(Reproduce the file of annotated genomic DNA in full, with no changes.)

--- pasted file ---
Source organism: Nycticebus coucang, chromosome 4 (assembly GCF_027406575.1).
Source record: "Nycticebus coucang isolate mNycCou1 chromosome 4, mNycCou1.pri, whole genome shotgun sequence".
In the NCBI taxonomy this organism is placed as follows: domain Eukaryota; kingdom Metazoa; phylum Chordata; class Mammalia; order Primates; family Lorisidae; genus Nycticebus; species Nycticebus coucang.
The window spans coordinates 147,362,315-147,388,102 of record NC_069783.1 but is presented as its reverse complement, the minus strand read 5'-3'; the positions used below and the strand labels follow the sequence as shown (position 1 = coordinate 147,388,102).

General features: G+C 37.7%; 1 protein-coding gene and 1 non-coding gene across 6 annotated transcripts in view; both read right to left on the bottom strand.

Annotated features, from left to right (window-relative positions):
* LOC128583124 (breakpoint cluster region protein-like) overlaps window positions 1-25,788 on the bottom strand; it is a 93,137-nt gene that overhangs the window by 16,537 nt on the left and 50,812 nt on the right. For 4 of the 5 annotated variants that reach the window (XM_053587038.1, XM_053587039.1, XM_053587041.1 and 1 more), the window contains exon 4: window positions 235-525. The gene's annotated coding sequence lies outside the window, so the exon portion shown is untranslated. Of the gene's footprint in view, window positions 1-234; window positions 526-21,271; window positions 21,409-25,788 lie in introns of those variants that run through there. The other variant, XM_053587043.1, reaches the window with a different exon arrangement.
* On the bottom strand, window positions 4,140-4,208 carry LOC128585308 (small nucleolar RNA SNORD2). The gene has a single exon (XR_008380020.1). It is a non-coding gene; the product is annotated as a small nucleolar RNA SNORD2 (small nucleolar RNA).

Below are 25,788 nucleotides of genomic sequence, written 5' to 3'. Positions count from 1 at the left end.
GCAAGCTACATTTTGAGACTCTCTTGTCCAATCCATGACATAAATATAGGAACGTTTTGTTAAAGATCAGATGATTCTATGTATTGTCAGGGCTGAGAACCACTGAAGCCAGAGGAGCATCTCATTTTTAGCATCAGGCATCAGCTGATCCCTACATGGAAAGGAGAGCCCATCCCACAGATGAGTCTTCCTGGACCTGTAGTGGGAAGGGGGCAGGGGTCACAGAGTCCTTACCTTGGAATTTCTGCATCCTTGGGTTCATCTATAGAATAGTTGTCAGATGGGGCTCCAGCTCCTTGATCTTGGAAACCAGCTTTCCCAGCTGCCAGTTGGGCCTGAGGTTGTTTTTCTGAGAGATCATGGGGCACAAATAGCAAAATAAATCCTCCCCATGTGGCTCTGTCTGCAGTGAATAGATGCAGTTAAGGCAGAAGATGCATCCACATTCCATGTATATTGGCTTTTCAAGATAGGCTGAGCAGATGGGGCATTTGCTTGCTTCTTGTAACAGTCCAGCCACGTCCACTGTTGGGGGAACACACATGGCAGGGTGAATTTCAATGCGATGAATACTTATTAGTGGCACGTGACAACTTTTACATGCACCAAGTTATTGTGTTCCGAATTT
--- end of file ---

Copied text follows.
Source organism: Nycticebus coucang, chromosome 4 (assembly GCF_027406575.1).
Source record: "Nycticebus coucang isolate mNycCou1 chromosome 4, mNycCou1.pri, whole genome shotgun sequence".
In the NCBI taxonomy this organism is placed as follows: domain Eukaryota; kingdom Metazoa; phylum Chordata; class Mammalia; order Primates; family Lorisidae; genus Nycticebus; species Nycticebus coucang.
The window spans coordinates 147,362,315-147,388,102 of record NC_069783.1 but is presented as its reverse complement, the minus strand read 5'-3'; the positions used below and the strand labels follow the sequence as shown (position 1 = coordinate 147,388,102).

General features: G+C 37.7%; 1 protein-coding gene and 1 non-coding gene across 6 annotated transcripts in view; both read right to left on the bottom strand.

Annotated features, from left to right (window-relative positions):
* LOC128583124 (breakpoint cluster region protein-like) overlaps window positions 1-25,788 on the bottom strand; it is a 93,137-nt gene that overhangs the window by 16,537 nt on the left and 50,812 nt on the right. For 4 of the 5 annotated variants that reach the window (XM_053587038.1, XM_053587039.1, XM_053587041.1 and 1 more), the window contains exon 4: window positions 235-525. The gene's annotated coding sequence lies outside the window, so the exon portion shown is untranslated. Of the gene's footprint in view, window positions 1-234; window positions 526-21,271; window positions 21,409-25,788 lie in introns of those variants that run through there. The other variant, XM_053587043.1, reaches the window with a different exon arrangement.
* On the bottom strand, window positions 4,140-4,208 carry LOC128585308 (small nucleolar RNA SNORD2). The gene has a single exon (XR_008380020.1). It is a non-coding gene; the product is annotated as a small nucleolar RNA SNORD2 (small nucleolar RNA).

Below are 25,788 nucleotides of genomic sequence, written 5' to 3'. Positions count from 1 at the left end.
GCAAGCTACATTTTGAGACTCTCTTGTCCAATCCATGACATAAATATAGGAACGTTTTGTTAAAGATCAGATGATTCTATGTATTGTCAGGGCTGAGAACCACTGAAGCCAGAGGAGCATCTCATTTTTAGCATCAGGCATCAGCTGATCCCTACATGGAAAGGAGAGCCCATCCCACAGATGAGTCTTCCTGGACCTGTAGTGGGAAGGGGGCAGGGGTCACAGAGTCCTTACCTTGGAATTTCTGCATCCTTGGGTTCATCTATAGAATAGTTGTCAGATGGGGCTCCAGCTCCTTGATCTTGGAAACCAGCTTTCCCAGCTGCCAGTTGGGCCTGAGGTTGTTTTTCTGAGAGATCATGGGGCACAAATAGCAAAATAAATCCTCCCCATGTGGCTCTGTCTGCAGTGAATAGATGCAGTTAAGGCAGAAGATGCATCCACATTCCATGTATATTGGCTTTTCAAGATAGGCTGAGCAGATGGGGCATTTGCTTGCTTCTTGTAACAGTCCAGCCACGTCCACTGTTGGGGGAACACACATGGCAGGGTGAATTTCAATGCGATGAATACTTATTAGTGGCACGTGACAACTTTTACATGCACCAAGTTATTGTGTTCCGAATTT